Court confirms it is reasonable for banks to look out for themselves
The English Court of Appeal has confirmed a High Court decision that a bank does not need to take into account the interests of a contractual counterparty when exercising its discretion on a ‘commercially reasonable’ basis. The use of such a term did require the bank to act in an objectively reasonable manner, but it was fully entitled to put its own interests ahead of those of the counterparty.
In Barclays v Unicredit, Barclays’ refusal to give consent to an early termination of loan securitisation unless it received five years’ fees was upheld to be ‘commercially reasonable’…
Click on the link below to read the rest of the Hogan Lovells briefing.
Sign in or Register to continue reading this article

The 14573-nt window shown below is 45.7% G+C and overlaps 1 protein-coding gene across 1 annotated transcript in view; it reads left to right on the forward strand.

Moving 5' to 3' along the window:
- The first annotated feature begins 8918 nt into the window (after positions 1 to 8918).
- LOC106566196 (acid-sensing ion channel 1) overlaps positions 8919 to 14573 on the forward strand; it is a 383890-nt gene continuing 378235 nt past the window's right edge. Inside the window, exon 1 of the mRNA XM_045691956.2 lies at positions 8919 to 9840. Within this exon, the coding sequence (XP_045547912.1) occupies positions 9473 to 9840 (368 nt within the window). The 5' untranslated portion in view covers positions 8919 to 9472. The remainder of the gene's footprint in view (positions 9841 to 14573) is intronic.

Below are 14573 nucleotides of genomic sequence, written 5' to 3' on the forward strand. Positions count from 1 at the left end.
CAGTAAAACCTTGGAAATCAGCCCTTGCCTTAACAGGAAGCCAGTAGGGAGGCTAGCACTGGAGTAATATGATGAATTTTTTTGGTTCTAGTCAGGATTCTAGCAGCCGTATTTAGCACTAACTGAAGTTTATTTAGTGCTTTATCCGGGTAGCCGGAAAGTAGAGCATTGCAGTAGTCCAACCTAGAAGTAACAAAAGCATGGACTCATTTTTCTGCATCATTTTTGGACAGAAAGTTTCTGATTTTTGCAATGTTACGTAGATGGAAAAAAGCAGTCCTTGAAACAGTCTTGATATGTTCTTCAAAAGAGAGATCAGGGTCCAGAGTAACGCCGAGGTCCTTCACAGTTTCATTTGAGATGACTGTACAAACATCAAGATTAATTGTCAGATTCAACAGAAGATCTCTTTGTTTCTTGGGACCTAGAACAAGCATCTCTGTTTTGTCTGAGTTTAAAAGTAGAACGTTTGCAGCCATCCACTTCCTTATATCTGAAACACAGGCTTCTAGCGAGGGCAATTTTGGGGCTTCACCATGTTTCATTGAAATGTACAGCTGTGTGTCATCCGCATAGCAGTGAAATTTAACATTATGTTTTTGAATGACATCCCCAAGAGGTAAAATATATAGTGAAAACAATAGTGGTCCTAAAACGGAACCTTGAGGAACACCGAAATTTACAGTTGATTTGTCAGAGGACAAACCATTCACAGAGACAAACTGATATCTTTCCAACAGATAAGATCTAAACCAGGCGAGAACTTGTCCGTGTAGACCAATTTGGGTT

It's quick, easy and free!
Why register to The Lawyer
More relevant to you
News from Hogan Lovells
News from The Lawyer
Briefings from Hogan Lovells
The decision of the US Court of Appeals has raised questions about how issuers should present their disclosures on conflict minerals under Exchange Act Rule 13p-1 and Form SD.
An interesting judgment was delivered by the Honourable J Majiki on 19 November 2013 in the Eastern Cape High Court, Port Elizabeth.
Analysis from The Lawyer
As international firms question their future in these small, closely linked markets, local lawyers too are eyeing the business environment with caution
Beyond the headline infrastructure projects, UK construction work is still recovering from the clobbering it took during the slump